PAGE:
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Brexit chaos for nationalists and unionists

Despite the contrived cheers of a small group of DUP supporters as the result of the 2016 EU referendum was announced at the Titanic Exhibition Centre in Belfast, most ordinary citizens only ever regarded the outcome with grim foreboding.

Nationalists had always identified the huge risks which would accompany a mishandled Brexit, with any suggestion of a no deal departure having particularly grave implications for the border region and beyond.

Unionists quickly realised that the decisive way in which both Northern Ireland and Scotland voted to stay in the EU during the entirely unnecessary poll, with England and Wales narrowly opting to leave, would inevitably accelerate a debate on the final break-up of the UK.

People from both traditions, as well as the unaligned, had a clear sense of the economic and political turmoil which was likely to follow as the British government wandered into the Brexit labyrinth without any form of coherent strategy.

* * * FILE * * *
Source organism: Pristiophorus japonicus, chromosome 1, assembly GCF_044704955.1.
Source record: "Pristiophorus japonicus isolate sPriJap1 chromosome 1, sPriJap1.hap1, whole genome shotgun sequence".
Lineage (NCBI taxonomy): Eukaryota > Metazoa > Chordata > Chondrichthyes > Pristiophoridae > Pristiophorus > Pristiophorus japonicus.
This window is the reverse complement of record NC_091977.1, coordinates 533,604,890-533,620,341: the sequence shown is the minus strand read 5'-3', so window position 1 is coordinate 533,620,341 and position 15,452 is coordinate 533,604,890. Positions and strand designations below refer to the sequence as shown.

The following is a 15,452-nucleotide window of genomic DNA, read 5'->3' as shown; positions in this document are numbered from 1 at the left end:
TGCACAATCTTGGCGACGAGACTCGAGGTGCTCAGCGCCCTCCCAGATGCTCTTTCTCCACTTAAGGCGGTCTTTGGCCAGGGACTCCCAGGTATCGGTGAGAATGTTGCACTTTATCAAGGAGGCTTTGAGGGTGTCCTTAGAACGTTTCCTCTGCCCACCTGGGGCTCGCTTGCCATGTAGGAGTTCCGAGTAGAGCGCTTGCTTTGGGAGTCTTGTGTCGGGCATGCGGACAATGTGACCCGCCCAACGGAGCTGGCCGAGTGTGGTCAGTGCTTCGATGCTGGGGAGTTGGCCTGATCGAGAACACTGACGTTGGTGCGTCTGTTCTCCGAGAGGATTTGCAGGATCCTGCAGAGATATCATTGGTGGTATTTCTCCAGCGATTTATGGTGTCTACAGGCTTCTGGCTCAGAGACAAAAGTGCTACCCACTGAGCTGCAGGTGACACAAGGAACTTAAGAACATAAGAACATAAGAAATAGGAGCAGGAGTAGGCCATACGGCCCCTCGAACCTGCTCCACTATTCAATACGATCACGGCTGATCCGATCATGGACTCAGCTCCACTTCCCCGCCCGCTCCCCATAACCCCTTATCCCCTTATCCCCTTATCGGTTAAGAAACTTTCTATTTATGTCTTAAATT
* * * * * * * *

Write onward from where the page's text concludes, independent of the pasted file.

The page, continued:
However, even the most pessimistic observers did not envisage the full extent of the constitutional chaos which would surround the eventual arrival of Boris Johnson in Downing Street.

His decision earlier this week to prorogue parliament for an extended period in the run-up to the Brexit deadline has not only galvanised the opposition parties at Westminster but also caused deep unease among many Conservative figures.

Mr Johnson suffered a serious blow yesterday when his party's well regarded Scottish leader, Ruth Davidson, announced that she was standing down, citing both family commitments and tellingly `the conflict I have felt over Brexit'.

Ms Davidson played a key role in ensuring that Scottish voters rejected independence five years ago, and her resignation, combined with anger over Mr Johnson's wider performance, will add significantly to the growing pressure for a second referendum on the issue.

It is also clear that the 12 Westminster seats which Ms Davidson helped to gain for the Scottish Tories in 2017 now look extremely vulnerable, throwing into further doubt Mr Johnson's prospects of retaining power if, as widely expected, he calls an early general election.

With the suspension of Stormont stretching out indefinitely, and Mr Johnson making no discernible effort to work for its return, we are surrounded by stalemate and uncertainties at all levels. It is hardly what the Brexit enthusiasts in the DUP envisaged three years ago.

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